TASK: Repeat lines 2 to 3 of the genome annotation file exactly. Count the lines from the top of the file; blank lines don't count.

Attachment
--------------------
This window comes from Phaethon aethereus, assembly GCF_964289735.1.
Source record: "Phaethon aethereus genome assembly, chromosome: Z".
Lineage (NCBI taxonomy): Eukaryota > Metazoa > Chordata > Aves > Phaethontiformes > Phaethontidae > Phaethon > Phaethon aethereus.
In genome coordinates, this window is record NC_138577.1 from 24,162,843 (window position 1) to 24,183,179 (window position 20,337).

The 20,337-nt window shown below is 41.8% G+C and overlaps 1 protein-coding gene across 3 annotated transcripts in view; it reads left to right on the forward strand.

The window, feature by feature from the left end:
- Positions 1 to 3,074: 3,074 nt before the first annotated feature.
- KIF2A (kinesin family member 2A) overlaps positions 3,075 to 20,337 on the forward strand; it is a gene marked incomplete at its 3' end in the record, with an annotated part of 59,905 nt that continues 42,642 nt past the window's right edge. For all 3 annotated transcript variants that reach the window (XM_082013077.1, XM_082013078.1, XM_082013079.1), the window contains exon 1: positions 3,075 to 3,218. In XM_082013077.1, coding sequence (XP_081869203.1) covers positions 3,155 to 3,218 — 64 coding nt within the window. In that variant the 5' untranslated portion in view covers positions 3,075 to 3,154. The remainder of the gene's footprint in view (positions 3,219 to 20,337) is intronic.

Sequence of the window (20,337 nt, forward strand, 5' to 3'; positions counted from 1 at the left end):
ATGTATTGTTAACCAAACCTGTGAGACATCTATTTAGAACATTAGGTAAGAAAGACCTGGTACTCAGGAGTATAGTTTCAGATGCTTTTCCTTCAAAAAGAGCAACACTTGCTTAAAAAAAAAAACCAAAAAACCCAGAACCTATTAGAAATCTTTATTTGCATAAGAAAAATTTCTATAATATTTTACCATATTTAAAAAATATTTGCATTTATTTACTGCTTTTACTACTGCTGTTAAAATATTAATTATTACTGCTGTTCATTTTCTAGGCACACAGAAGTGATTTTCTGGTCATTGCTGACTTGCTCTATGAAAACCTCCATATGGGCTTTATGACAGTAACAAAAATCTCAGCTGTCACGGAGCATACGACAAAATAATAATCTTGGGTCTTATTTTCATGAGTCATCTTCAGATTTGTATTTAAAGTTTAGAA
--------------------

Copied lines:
Source record: "Phaethon aethereus genome assembly, chromosome: Z".
Lineage (NCBI taxonomy): Eukaryota > Metazoa > Chordata > Aves > Phaethontiformes > Phaethontidae > Phaethon > Phaethon aethereus.